Angle On: Tom Sheridan

By:
Roxane Ramos

When UA Anthropology Professor Tom Sheridan ’75 ’78 ’83 revised "Arizona: A History" (UA Press) for the state’s centennial in 2012, he drew on many perspectives to shape an integrated — and de-romanticized — narrative. A three-time alumnus with a joint appointment at UA’s Southwest Center, Sheridan has never been too long gone from the Sonoran Desert he loves, and it shows in his involvement in local water-and land-use issues and conservation efforts. “These days I’m more of an environmental anthropologist,” he says.

What were your impressions of Tucson as a boy? 
It was this dusty, forlorn place compared to Phoenix, where we flood-irrigated our lawns. Only one neighbor [in Phoenix] had desert landscaping. No one could imagine why you’d want a yard full of cactus.
 
What made you leave the Southwest after high school? I loved my boyhood summers in the Tonto Basin area, but Phoenix bored me. In the summer of 1968, a group of us went up to Oregon and picked strawberries, lived in a labor camp, hitchhiked down the coast, got thrown in jail …
 
What were the challenges facing Arizona 100 years ago and still, today? 
In both periods, there was tremendous fear of and discrimination against Mexicans. A hundred years ago, it came from the left, from labor unions who saw Mexicans as potential strike-breakers. Today, it comes from the right, from people who have little or no understanding of our borderland economy or Mexican culture. The other challenge, of course, is water. 
 
What do we need to know about collaborative conservation? With all the polarization surrounding conservation issues in the Southwest, efforts like Pima County’s Sonoran Desert Conservation Plan bring together ranchers, environmentalists, agencies, and sportspeople to find common solutions. 
 
If you were a tour guide for visitors to the Southwest, where would you take them? I’d start with the Grand Canyon, then the Hopi and Navajo nations, Monument Valley. I would drive down through eastern Arizona and those great high-country forests, and finally the Sonoran Desert. From Tucson, we’d visit Sonora — the missions, the people. Get a taste of rural Mexico.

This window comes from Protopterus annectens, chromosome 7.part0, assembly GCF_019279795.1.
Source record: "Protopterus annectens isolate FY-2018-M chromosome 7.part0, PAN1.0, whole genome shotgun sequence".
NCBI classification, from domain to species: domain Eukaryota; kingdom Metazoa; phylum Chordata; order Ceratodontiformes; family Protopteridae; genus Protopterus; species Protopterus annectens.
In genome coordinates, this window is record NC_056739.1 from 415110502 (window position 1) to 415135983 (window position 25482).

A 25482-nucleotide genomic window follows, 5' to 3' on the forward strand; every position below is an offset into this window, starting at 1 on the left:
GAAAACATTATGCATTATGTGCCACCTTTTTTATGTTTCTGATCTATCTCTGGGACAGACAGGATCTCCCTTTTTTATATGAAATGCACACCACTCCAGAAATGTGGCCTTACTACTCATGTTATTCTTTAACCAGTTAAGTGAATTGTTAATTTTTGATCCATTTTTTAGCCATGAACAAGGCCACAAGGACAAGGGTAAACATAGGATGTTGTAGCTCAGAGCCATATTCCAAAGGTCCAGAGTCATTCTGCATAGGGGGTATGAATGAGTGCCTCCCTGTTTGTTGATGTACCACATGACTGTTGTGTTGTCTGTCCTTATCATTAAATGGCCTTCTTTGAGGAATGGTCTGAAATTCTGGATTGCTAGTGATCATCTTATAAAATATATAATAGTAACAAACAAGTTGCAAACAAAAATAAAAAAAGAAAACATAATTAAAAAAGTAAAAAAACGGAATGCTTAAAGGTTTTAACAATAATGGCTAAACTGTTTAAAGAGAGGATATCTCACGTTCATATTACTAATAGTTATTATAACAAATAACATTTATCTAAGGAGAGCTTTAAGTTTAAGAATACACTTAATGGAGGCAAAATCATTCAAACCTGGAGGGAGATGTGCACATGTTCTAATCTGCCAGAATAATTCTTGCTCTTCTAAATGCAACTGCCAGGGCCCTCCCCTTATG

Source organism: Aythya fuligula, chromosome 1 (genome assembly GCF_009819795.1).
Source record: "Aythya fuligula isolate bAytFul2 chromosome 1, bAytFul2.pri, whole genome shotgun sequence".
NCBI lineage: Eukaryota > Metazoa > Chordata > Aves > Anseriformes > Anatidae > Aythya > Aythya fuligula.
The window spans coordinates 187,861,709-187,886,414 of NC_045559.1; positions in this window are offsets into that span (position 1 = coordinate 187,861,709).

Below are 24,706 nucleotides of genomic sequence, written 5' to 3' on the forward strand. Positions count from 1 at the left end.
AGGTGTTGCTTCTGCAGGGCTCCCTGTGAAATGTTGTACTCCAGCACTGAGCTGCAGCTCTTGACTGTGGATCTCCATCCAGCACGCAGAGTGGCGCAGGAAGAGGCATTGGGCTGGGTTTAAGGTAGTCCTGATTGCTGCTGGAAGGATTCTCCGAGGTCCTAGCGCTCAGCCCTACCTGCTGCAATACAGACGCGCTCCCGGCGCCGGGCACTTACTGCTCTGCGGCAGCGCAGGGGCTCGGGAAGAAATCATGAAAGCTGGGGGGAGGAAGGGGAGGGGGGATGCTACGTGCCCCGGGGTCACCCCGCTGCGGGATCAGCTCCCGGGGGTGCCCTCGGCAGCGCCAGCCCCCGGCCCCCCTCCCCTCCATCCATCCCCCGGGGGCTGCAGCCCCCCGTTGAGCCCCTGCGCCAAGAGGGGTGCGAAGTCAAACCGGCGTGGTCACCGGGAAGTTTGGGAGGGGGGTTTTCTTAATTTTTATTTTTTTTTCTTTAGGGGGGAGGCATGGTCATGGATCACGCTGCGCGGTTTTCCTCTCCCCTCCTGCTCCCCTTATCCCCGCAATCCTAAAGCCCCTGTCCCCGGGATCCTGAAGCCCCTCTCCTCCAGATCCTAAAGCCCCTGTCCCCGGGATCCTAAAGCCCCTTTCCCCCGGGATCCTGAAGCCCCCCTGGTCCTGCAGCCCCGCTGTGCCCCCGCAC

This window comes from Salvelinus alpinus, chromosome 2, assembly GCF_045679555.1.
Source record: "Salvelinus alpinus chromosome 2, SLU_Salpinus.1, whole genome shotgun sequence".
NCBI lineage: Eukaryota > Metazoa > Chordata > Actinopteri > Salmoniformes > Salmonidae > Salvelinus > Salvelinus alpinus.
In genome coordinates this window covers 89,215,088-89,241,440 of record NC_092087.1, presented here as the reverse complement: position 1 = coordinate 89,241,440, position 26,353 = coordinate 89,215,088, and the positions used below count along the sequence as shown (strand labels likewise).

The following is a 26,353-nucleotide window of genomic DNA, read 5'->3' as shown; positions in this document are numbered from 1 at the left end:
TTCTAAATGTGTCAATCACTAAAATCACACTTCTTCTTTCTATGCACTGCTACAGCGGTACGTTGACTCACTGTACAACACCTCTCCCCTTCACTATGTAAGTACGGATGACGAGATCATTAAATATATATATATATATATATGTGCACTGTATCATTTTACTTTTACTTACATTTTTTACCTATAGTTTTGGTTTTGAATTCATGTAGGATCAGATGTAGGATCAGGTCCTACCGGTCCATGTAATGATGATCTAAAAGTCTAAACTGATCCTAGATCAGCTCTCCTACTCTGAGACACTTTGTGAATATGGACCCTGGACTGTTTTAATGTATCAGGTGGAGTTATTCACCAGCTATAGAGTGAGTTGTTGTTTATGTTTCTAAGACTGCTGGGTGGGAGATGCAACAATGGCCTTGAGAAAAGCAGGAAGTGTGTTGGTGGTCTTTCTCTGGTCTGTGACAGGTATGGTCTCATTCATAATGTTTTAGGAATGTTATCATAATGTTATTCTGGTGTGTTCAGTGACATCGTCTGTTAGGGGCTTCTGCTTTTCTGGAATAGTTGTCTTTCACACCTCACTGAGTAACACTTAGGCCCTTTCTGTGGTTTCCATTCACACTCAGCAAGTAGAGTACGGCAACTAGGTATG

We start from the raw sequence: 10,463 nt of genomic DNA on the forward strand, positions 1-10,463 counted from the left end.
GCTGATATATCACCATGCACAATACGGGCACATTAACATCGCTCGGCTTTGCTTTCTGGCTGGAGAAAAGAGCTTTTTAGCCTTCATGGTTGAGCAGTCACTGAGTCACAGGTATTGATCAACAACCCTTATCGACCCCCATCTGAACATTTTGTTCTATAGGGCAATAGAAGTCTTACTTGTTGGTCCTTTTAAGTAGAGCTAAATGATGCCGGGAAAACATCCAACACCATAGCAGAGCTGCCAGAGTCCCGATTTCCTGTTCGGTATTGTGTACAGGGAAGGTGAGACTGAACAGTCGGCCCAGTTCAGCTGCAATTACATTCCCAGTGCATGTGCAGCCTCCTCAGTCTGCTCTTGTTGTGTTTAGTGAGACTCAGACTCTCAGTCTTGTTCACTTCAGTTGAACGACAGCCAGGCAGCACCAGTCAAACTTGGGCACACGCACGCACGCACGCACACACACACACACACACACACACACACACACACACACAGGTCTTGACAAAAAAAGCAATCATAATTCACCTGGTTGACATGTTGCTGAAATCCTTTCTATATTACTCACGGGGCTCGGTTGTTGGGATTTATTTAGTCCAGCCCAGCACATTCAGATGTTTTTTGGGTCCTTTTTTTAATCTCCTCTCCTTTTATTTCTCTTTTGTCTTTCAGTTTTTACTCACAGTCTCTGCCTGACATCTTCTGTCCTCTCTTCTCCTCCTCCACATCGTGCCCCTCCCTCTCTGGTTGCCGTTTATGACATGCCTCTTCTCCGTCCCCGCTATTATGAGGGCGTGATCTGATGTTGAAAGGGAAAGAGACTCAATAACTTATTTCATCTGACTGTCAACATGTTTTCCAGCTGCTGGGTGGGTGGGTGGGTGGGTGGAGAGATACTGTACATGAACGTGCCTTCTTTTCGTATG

Do you have a favorite writer? 
When I was younger, Camus and also Hemingway. These days, Cormac McCarthy.
 
A favorite movie? 
Sam Peckinpah’s The Wild Bunch. In 1969, I’d just finished high school and thought, “Oh, Westerns, that’s so unhip.” And the movie just blew me away. 
 
A most memorable tequila or Tecate? 
Far too many to single out any one. (laughs) But Sonora is famous for its bacanora, agave moonshine. 
 
What are the most important qualities for an anthropologist to have out in the field? 
Empathy and curiosity; living with a group of people and trying to understand their daily challenges. You can’t truly be an insider if you’re not from that culture, but you try to understand the people and their lives on their terms. 
 
Do you have a philosophy of life? 
First of all, if at all possible, do what you love. Second, be of service. I think the best people have been beat up a little by life, but survived it with their dignity intact and are more humble, more tolerant because of their experiences. 
 
Tom Sheridan on horses and the early history of the Tucson area: